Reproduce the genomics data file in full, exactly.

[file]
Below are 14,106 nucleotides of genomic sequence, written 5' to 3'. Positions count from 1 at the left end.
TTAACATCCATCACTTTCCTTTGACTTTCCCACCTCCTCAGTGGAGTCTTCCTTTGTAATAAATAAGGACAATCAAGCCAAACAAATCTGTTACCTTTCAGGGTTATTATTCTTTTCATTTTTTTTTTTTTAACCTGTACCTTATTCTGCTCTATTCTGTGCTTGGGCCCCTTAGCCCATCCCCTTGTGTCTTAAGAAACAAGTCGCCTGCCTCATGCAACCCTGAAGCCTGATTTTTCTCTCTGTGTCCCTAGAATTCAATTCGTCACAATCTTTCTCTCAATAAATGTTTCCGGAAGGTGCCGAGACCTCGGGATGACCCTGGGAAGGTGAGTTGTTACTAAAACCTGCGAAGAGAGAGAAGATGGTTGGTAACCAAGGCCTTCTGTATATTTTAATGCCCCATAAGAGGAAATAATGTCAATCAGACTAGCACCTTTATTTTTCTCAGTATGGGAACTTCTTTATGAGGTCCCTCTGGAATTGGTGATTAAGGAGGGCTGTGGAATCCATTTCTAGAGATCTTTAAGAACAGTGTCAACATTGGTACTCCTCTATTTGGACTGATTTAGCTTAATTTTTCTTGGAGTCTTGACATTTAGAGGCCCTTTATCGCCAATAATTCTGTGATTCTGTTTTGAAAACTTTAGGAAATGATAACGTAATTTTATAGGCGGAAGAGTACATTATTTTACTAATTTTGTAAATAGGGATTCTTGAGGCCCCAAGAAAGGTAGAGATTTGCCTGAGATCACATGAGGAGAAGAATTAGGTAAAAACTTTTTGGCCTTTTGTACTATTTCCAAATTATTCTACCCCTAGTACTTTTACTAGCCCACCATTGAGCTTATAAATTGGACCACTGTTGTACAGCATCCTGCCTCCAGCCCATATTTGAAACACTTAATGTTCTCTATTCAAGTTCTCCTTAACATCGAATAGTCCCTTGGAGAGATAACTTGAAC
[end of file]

Below are 14,106 nucleotides of genomic sequence, written 5' to 3'. Positions count from 1 at the left end.
TTAACATCCATCACTTTCCTTTGACTTTCCCACCTCCTCAGTGGAGTCTTCCTTTGTAATAAATAAGGACAATCAAGCCAAACAAATCTGTTACCTTTCAGGGTTATTATTCTTTTCATTTTTTTTTTTTTAACCTGTACCTTATTCTGCTCTATTCTGTGCTTGGGCCCCTTAGCCCATCCCCTTGTGTCTTAAGAAACAAGTCGCCTGCCTCATGCAACCCTGAAGCCTGATTTTTCTCTCTGTGTCCCTAGAATTCAATTCGTCACAATCTTTCTCTCAATAAATGTTTCCGGAAGGTGCCGAGACCTCGGGATGACCCTGGGAAGGTGAGTTGTTACTAAAACCTGCGAAGAGAGAGAAGATGGTTGGTAACCAAGGCCTTCTGTATATTTTAATGCCCCATAAGAGGAAATAATGTCAATCAGACTAGCACCTTTATTTTTCTCAGTATGGGAACTTCTTTATGAGGTCCCTCTGGAATTGGTGATTAAGGAGGGCTGTGGAATCCATTTCTAGAGATCTTTAAGAACAGTGTCAACATTGGTACTCCTCTATTTGGACTGATTTAGCTTAATTTTTCTTGGAGTCTTGACATTTAGAGGCCCTTTATCGCCAATAATTCTGTGATTCTGTTTTGAAAACTTTAGGAAATGATAACGTAATTTTATAGGCGGAAGAGTACATTATTTTACTAATTTTGTAAATAGGGATTCTTGAGGCCCCAAGAAAGGTAGAGATTTGCCTGAGATCACATGAGGAGAAGAATTAGGTAAAAACTTTTTGGCCTTTTGTACTATTTCCAAATTATTCTACCCCTAGTACTTTTACTAGCCCACCATTGAGCTTATAAATTGGACCACTGTTGTACAGCATCCTGCCTCCAGCCCATATTTGAAACACTTAATGTTCTCTATTCAAGTTCTCCTTAACATCGAATAGTCCCTTGGAGAGATAACTTGAAC